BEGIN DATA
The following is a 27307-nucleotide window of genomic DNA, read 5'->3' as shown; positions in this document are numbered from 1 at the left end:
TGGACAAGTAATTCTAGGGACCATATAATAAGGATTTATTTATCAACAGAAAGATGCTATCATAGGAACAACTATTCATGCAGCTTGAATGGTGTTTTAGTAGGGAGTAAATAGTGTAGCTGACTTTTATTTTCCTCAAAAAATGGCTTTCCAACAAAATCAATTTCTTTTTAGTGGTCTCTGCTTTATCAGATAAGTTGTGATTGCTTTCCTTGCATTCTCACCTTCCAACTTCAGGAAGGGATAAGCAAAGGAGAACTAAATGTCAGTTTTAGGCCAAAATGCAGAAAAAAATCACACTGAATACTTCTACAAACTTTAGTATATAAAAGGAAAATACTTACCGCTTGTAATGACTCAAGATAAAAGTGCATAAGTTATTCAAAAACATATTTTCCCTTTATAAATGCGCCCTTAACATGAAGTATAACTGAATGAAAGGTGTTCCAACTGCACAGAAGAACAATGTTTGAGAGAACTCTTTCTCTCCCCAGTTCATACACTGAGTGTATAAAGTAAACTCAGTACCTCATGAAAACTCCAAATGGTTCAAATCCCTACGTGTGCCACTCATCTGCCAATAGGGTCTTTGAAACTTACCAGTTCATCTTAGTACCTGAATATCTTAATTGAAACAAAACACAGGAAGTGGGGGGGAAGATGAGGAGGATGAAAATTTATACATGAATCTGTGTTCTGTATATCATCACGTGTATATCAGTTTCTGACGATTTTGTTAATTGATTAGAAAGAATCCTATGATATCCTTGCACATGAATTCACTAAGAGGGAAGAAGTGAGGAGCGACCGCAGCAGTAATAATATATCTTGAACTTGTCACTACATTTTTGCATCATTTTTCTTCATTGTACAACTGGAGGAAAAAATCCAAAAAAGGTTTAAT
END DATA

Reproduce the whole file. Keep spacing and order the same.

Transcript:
The following is a 27307-nucleotide window of genomic DNA, read 5'->3' as shown; positions in this document are numbered from 1 at the left end:
TGGACAAGTAATTCTAGGGACCATATAATAAGGATTTATTTATCAACAGAAAGATGCTATCATAGGAACAACTATTCATGCAGCTTGAATGGTGTTTTAGTAGGGAGTAAATAGTGTAGCTGACTTTTATTTTCCTCAAAAAATGGCTTTCCAACAAAATCAATTTCTTTTTAGTGGTCTCTGCTTTATCAGATAAGTTGTGATTGCTTTCCTTGCATTCTCACCTTCCAACTTCAGGAAGGGATAAGCAAAGGAGAACTAAATGTCAGTTTTAGGCCAAAATGCAGAAAAAAATCACACTGAATACTTCTACAAACTTTAGTATATAAAAGGAAAATACTTACCGCTTGTAATGACTCAAGATAAAAGTGCATAAGTTATTCAAAAACATATTTTCCCTTTATAAATGCGCCCTTAACATGAAGTATAACTGAATGAAAGGTGTTCCAACTGCACAGAAGAACAATGTTTGAGAGAACTCTTTCTCTCCCCAGTTCATACACTGAGTGTATAAAGTAAACTCAGTACCTCATGAAAACTCCAAATGGTTCAAATCCCTACGTGTGCCACTCATCTGCCAATAGGGTCTTTGAAACTTACCAGTTCATCTTAGTACCTGAATATCTTAATTGAAACAAAACACAGGAAGTGGGGGGGAAGATGAGGAGGATGAAAATTTATACATGAATCTGTGTTCTGTATATCATCACGTGTATATCAGTTTCTGACGATTTTGTTAATTGATTAGAAAGAATCCTATGATATCCTTGCACATGAATTCACTAAGAGGGAAGAAGTGAGGAGCGACCGCAGCAGTAATAATATATCTTGAACTTGTCACTACATTTTTGCATCATTTTTCTTCATTGTACAACTGGAGGAAAAAATCCAAAAAAGGTTTAAT